The Maison Alaïa is a fashion house founded by the late Tunisian designer Azzedine Alaïa. Alaïa showed his first ready-to-wear collection in 1981, and popularised the stretchy body-conscious silhouette, accentuating the bust and cinching in waists, earning him the name 'King of Cling'.
Azzedine Alaïa grew up in Tunisia, his first apprenticeship was to a midwife with whom he helped deliver babies from the age of 10. He possessed a passion for the arts from a young age, eventually studying sculpture in the local École des Beaux-Arts in Tunis. In 1957, he moved to Paris and worked for some of the biggest names in the fashion industry at the time, including Christian Dior, Guy Laroche and Thierry Mugler, and mixed with the women of high society in Paris, such as Simone Zehrfuss. In the late seventies, he opened his first atelier in his small apartment, from where he created gowns for the fashion glitterati such as Marie-Hélène de Rothschild and Greta Garbo. In 1979, he designed costumes for the cabaret Crazy Horse. He would later design costume for opera and ballet, and became well known for foregoing the conventional fashion schedule and producing at his own pace.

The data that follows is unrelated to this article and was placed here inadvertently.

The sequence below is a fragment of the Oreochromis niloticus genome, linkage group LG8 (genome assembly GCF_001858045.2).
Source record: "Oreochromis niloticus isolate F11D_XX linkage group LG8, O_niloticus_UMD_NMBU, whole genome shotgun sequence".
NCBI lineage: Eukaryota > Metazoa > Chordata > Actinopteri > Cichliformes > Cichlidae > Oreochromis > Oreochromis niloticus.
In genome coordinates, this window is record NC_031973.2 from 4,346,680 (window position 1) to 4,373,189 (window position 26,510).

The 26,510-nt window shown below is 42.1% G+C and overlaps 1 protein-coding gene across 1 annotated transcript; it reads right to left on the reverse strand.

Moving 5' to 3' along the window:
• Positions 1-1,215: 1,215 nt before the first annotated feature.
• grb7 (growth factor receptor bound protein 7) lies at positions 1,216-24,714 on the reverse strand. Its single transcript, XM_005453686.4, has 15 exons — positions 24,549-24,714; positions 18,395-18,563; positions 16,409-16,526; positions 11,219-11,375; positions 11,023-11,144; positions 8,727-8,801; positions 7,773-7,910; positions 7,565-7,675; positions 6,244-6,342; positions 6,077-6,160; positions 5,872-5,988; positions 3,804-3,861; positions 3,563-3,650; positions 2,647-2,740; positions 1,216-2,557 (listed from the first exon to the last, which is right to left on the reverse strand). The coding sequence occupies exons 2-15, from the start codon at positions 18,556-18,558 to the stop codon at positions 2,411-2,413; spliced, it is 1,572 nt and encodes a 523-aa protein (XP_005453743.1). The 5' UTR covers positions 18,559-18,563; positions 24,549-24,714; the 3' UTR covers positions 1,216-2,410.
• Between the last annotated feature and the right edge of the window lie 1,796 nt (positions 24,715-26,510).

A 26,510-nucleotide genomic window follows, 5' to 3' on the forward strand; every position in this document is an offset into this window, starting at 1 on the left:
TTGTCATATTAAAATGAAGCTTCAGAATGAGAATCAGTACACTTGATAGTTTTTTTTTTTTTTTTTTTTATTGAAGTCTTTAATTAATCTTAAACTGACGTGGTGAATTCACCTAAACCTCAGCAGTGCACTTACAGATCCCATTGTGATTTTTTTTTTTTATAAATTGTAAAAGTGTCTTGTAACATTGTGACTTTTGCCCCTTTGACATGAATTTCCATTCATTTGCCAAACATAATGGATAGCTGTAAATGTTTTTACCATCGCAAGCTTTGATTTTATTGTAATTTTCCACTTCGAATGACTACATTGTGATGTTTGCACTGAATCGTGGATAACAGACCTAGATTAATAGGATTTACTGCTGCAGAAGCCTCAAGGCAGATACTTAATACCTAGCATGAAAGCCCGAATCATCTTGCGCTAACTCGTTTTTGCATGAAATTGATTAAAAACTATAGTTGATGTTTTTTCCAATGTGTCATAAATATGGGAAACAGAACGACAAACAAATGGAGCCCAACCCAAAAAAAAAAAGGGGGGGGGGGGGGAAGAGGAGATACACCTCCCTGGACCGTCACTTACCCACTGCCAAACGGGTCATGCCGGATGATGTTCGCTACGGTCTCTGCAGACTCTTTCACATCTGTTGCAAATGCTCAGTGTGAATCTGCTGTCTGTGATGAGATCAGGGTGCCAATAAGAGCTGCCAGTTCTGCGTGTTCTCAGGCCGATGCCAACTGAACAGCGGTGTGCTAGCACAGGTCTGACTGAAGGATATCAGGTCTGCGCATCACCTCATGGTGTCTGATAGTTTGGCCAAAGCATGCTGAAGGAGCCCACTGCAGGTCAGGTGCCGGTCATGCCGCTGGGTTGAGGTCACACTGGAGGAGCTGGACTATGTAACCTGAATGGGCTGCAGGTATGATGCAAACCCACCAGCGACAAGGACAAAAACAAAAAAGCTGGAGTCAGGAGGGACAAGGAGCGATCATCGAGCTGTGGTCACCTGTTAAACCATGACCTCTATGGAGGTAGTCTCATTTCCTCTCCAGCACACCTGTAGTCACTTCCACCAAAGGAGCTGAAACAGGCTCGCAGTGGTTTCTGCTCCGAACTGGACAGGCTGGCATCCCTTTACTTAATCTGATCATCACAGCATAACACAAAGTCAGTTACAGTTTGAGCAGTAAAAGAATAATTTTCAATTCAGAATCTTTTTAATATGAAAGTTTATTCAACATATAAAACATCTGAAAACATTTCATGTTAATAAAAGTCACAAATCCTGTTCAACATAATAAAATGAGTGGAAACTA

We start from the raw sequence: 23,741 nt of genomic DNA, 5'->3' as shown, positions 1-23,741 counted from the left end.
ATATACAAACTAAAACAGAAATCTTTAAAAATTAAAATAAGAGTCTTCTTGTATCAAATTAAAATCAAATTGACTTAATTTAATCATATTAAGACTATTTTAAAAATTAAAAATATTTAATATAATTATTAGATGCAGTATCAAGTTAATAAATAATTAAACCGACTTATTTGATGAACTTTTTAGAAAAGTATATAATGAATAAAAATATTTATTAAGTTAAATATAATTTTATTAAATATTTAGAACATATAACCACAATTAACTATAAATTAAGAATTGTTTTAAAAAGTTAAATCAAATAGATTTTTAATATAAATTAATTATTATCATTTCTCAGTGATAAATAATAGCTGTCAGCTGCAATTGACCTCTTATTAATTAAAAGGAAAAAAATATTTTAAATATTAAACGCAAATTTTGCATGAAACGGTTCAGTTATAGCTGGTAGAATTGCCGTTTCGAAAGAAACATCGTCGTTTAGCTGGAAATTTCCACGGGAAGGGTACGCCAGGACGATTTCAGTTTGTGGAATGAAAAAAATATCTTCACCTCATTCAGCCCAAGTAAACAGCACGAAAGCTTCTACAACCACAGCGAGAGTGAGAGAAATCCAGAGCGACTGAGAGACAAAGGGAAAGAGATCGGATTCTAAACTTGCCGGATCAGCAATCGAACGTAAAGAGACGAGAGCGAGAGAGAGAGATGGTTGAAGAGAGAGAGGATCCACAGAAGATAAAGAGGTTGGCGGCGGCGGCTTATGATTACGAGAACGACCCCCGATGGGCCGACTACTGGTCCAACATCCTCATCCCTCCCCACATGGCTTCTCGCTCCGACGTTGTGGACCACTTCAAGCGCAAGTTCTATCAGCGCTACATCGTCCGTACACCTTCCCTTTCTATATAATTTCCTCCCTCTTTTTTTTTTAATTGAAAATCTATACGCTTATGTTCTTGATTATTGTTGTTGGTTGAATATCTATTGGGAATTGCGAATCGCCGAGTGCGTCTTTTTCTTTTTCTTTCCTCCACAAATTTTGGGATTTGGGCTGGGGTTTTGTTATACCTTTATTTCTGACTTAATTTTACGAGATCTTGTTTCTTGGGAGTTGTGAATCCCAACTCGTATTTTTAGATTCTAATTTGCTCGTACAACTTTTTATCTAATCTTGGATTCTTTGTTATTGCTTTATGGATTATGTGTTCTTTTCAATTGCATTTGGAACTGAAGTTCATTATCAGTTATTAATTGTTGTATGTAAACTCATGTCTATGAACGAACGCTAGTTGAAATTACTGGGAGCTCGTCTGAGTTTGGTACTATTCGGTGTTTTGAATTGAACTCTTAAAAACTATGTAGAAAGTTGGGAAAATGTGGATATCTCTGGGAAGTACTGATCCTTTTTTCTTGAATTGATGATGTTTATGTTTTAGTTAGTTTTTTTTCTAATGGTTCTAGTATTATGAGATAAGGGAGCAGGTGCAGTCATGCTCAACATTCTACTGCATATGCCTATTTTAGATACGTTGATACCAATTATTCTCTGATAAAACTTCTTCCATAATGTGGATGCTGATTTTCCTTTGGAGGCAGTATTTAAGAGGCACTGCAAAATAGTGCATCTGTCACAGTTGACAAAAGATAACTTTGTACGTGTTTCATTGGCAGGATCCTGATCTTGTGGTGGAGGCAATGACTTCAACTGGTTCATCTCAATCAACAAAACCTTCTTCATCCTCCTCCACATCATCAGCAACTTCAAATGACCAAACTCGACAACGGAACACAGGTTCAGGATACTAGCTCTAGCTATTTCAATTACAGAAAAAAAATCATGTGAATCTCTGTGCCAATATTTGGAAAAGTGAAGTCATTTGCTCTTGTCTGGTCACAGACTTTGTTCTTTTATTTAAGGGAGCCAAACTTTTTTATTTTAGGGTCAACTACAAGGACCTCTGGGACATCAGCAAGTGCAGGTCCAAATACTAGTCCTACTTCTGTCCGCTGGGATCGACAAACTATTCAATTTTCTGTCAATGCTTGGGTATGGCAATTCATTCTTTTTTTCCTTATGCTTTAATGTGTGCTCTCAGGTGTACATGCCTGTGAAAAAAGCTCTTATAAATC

In 2007, he founded the Association Azzedine Alaia with Christoph vo Weyhe and Carla Sozzani to protect his archive, and for more than 40 years, the late couturier kept one of everything, including prototypes that were never produced. Today the archives count some 25,000 pieces, plus all the original patterns. Throughout his lifetime, multiple exhibitions were dedicated to Alaïa's work, from his first retrospective in Florence in 1996, curated by Carla Sozzani, to Alaïa and Balenciaga, Sculptors of Shape in 2020.
In 2000, Alaïa signed a partnership with the Prada Group in 2000. He then bought his brand back from the group in 2007 to enter an agreement with Richemont. In November 2017, at the age of 82, Alaïa died in Paris.
In February 2021, Pieter Mulier was announced as the maison's new creative director.